Cutting Edge > Structural Geology > Teaching Activities > Friday Forum: Reading from the Primary Literature

Friday Forum: Reading from the Primary Literature

Cameron Davidson
,
Carleton College
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This activity was selected for the On the Cutting Edge Reviewed Teaching Collection

This activity has received positive reviews in a peer review process involving five review categories. The five categories included in the process are

  • Scientific Accuracy
  • Alignment of Learning Goals, Activities, and Assessments
  • Pedagogic Effectiveness
  • Robustness (usability and dependability of all components)
  • Completeness of the ActivitySheet web page

For more information about the peer review process itself, please see http://serc.carleton.edu/NAGTWorkshops/review.html.


This page first made public: Jun 18, 2004

This material was originally developed as part of the Carleton College Teaching Activity Collection
through its collaboration with the SERC Pedagogic Service.

Summary

All students in the course read the same paper from the primary literature and write three questions about the paper. These questions are compiled by the instructor and distributed to the class before the paper is discussed in class. Two students are responsible for giving a brief presentation on the paper, and for leading the discussion following their presentation.

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Context

Audience

Undergraduate structural geology course; typically juniors and seniors.

Skills and concepts that students must have mastered

Introductory level understanding of geology.

How the activity is situated in the course

Weekly to bi-weekly. Takes the place of lecture.

Goals

Content/concepts goals for this activity

  1. Learn how to read the primary literature.
  2. Learn how to formulate questions based on reading.
  3. Learn how to choose one or two main points from a paper and present these ideas to your peers.
  4. Learn to organize the ideas and questions of your peers and lead a discussion based on those questions.

Higher order thinking skills goals for this activity

Stated in content/concepts goals above.

Other skills goals for this activity

Learn how scientific ideas and papers are constructed and presented. This includes mechanics such as format, citing references, making figures to more philosophical points on how to construct an argument.

Description of the activity/assignment

Friday forum is an integral part of my course. I choose papers before the term begins based on my own interest, the interests of my students (e.g. senior thesis topics), and the types of projects we plan to complete in the course that term (e.g. term-long or multi-week research problem ). The number of papers is based on enrollment so that two students are responsible for one paper. I integrate the papers into my syllabus so the students know when each paper must be read and discussed. At the beginning of the term, I have the students rank order their choice of paper. Their decision is typically based on interest and timing with respect to the term. I then assign them a paper based on their ranking. This works well in that they typically get their first or second choice , and the students feel like they have a say in what they are going to present.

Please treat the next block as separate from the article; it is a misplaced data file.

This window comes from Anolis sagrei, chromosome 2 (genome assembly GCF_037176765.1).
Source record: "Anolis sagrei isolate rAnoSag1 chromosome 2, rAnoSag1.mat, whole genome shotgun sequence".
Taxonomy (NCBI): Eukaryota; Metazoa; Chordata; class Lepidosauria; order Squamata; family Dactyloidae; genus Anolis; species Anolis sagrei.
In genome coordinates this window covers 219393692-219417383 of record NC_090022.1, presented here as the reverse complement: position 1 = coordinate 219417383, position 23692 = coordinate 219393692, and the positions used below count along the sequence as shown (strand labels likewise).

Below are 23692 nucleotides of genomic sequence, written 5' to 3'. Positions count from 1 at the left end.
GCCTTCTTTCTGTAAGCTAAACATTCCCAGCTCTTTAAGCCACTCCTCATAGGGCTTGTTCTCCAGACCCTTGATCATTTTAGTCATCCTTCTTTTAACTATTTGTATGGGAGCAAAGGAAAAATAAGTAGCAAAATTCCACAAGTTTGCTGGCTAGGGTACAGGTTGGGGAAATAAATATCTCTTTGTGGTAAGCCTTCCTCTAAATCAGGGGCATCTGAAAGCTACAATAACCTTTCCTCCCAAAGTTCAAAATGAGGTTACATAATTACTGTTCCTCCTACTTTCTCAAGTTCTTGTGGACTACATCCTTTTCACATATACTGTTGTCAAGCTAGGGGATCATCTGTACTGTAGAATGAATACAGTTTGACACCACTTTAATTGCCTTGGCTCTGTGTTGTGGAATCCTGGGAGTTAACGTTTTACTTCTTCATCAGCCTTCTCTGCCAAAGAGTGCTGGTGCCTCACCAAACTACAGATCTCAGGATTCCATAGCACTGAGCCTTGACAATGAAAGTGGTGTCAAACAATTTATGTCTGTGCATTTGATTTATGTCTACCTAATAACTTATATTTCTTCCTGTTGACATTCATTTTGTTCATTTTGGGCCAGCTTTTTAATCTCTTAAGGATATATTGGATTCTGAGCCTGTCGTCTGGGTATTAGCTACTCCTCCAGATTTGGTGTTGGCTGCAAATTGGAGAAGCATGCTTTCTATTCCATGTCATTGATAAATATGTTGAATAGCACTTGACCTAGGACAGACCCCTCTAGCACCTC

At the beginning of the term I hand out the first paper we are going to read. Everyone in the course reads the paper, and must submit three questions about the paper to me via e-mail by 4:00 PM the day before we discuss the paper. After the deadline, I compile the questions, identified by name, and send to everyone in the course as soon as possible. This typically ensures that the students read the paper, and that we have plenty of ammunition for the discussion. On the day of Friday forum (typically Friday), the two students responsible for the paper give a 10-15 minute presentation on the paper emphasizing the main point(s) of the paper, along with any background information they think is necessary to fully understand the paper. Sometime before their presentation (usually the day before), I schedule a one-hour meeting with the presenters to give them the chance to ask me any questions they have before putting together their presentation. I believe this is an essential part of the process in order to clear up any fundamental questions. After the presentation, we sit around one large table (four lab tables put together) for the discussion. I think the round table format, with everyone facing each other, helps promote discussion. Its up to the student presenters how they want to lead the discussion, but typically they focus on themes that emerged from the question s submitted by the rest of the students. This has the added benefit of drawing the rest of the class into the discussion. The hardest part for me to control as an instructor is to try and keep my mouth shut, and allow the students to explore ideas on their own.

Determining whether students have met the goals

I assign two separate grades for Friday Forum. One is based on the presentation and subsequent discussion leadership skills. The other grade is based on participation. This includes submission of questions for each of the papers and participation during the discussion. One of the side benefits to having students submit questions beforehand is that you can get students who don't typically speak up in class involved in the discussion by pointing to their questions during the discussion session.

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